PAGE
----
You Just Have to Understand
Today, some friends and I had a discussion about whether or not to self-identify as a person with a service dog, when making arrangements for rides in taxis or services like Uber. Transportation companies in particular have a long history of illegally refusing rides to people accompanied by a service animal. For the purposes of this journal entry, it’s important to know, that under the Americans with disabilities act, ADA, a service animal is a tool, used to mitigate a disability. In my case, a guide dog. Now, of course, I don’t think of my dog as a tool, but under the law, that is what she is. My dog has no legal rights beyond the right of any dog, but *I* have the right to be accompanied by my mobility tool in any public accommodation—provided my mobility tool is under control and behaves properly. Yes, shocking maybe, because few people seem to know this, but a person with a service dog can be asked to leave with the dog, if the dog is not under control. But for the law, the dog is the same as a cane or wheel chair.
In the course of the discussion, some friends said they always let taxis or other services know they are accompanied by a dog, as it will save possible hassle and or because it’s “the polite thing to do”. I am on the other side of the fence, as any who read this might guess. I will not give advance warning. The ADA has been in existence for twenty-five years now, and there is absolutely no excuse for anyone to disobey that law or to expect me to tolerate their breaking it. Oh, did I forget to mention that the ADA specifically states that a person with a disability may not be forced to self-identify? This is why those of us who use service animals are not required to carry identification or certification for the dog, and it is why it is expressly forbidden for places or business of public accommodation to require that we give advance notice. Just as it’s illegal to expect a person of a different race or gender to self-identify. So why do so many people with disabilities still think they have to do it? I’ve been thinking about this all day, and here’s what I think. Besides the fact that most people still don’t think of disability as a minority but rather a medical or charitable situation that is?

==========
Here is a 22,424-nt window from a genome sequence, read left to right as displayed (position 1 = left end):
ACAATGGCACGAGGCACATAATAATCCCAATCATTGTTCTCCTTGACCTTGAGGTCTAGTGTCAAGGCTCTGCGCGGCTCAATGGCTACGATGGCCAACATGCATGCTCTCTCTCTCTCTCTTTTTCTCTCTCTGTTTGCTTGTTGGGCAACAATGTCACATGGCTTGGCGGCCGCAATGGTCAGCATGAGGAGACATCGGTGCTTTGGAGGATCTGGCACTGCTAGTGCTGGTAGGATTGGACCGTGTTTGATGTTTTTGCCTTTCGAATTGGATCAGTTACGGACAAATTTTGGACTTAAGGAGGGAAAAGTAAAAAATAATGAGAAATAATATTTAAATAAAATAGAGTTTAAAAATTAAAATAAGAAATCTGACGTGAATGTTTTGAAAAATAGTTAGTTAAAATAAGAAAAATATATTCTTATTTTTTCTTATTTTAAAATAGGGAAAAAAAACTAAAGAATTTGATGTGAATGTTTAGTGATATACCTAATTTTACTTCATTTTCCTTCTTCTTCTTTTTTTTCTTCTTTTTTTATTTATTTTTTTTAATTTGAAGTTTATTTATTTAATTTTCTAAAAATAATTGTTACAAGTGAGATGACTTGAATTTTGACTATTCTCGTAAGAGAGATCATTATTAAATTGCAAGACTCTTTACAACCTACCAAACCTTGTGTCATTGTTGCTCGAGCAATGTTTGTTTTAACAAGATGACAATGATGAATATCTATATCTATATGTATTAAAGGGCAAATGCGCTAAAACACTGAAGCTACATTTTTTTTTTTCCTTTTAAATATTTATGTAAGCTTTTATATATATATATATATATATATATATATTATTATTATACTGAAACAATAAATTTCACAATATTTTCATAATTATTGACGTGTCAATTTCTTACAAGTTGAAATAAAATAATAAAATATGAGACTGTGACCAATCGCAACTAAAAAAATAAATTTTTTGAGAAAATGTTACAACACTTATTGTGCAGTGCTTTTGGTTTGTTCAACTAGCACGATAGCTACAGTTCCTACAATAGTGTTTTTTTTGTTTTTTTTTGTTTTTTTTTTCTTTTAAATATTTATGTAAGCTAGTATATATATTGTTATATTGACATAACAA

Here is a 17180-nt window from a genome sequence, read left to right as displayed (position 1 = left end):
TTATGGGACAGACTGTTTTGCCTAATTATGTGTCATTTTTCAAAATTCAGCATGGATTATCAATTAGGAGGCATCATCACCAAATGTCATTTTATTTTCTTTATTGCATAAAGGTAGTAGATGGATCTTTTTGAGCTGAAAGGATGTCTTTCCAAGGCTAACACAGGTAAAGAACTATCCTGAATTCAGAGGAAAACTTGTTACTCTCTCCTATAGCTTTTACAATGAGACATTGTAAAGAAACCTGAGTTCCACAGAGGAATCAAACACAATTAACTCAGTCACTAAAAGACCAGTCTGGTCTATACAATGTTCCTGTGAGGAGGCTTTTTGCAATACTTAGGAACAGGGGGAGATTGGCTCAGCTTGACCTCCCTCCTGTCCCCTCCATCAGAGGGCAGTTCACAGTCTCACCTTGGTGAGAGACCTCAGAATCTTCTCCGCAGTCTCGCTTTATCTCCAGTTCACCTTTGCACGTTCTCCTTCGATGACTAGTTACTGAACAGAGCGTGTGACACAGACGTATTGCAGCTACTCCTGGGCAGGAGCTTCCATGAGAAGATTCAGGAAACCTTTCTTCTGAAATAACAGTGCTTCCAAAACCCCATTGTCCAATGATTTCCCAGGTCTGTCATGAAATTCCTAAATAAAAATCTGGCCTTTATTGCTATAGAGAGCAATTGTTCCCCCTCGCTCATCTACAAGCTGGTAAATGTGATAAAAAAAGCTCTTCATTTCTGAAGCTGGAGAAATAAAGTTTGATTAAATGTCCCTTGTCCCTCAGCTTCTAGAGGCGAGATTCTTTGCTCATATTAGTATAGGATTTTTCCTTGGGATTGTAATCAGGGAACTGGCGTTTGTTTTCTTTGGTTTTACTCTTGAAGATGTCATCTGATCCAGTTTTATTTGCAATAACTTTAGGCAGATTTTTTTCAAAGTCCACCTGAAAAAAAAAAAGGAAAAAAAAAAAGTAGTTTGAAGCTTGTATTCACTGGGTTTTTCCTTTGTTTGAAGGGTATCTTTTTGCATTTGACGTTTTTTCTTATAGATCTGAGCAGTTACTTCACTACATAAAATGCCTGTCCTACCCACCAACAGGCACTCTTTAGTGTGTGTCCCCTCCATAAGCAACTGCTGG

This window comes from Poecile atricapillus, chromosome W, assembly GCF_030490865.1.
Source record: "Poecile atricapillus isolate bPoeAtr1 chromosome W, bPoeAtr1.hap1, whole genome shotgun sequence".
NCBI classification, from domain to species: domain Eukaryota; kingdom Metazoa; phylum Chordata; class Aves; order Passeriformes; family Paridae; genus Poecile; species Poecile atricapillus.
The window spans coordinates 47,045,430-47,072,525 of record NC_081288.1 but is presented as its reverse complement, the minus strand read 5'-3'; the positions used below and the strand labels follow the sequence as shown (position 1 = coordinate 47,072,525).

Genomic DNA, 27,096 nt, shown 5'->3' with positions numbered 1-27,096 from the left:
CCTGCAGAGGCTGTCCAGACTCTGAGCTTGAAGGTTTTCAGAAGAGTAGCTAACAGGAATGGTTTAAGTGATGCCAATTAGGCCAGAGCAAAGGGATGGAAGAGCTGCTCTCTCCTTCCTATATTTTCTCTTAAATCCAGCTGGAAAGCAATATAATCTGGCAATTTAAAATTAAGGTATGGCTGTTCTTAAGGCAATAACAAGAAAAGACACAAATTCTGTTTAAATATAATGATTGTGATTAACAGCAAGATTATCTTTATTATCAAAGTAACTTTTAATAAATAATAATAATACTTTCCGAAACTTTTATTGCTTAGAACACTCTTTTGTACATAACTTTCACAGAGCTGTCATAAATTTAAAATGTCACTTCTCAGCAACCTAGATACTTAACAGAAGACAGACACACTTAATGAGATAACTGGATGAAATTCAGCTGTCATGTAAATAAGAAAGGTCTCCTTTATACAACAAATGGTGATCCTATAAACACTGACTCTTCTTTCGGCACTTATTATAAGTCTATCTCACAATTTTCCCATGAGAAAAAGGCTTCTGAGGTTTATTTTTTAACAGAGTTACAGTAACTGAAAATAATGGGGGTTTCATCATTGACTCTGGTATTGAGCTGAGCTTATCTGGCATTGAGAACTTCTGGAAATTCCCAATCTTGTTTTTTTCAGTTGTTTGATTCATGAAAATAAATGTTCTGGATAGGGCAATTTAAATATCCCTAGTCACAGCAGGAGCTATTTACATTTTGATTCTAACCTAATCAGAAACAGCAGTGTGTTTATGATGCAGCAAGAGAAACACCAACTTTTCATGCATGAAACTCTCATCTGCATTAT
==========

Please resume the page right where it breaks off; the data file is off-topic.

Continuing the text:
If we are born with a disability or become disabled very young, we are taught from our earliest age that we should not make waves.
“Oh, Honey, I know it’s upsetting that they treated you this way, but you’ve just got to understand. They don’t know any better. They’ve never been around anyone who is blind, deaf, in a wheel chair, … Be patient, give them time. They just have to get used to you. You just have to understand.”
Why are people with disabilities the only minority group who has to just understand and be patient? For the rest of this article, I’ll just refer to my blindness, but this applies to any group with disabilities.
Let’s try a few similar scenarios as the one I just wrote. How would these go over?
“Oh dear, you’re African American, and you’re upset that the white employer over there wouldn’t give you a job? Oh Honey, you just have to understand. That white guy just isn’t used to being around people with dark skin. You’ve got to be patient. Just let them get used to you. Don’t get upset. You’ve just got to understand.”
Um, sure, and we all know our history, and we know how long our African American brothers and sisters had to fight attitudes like that! What would happen today if they were given that load of bull? What happens anytime a public official makes a boneheaded bigoted remark like that? Headlines scream. Why don’t the headlines scream for people with disabilities?
How about this situation.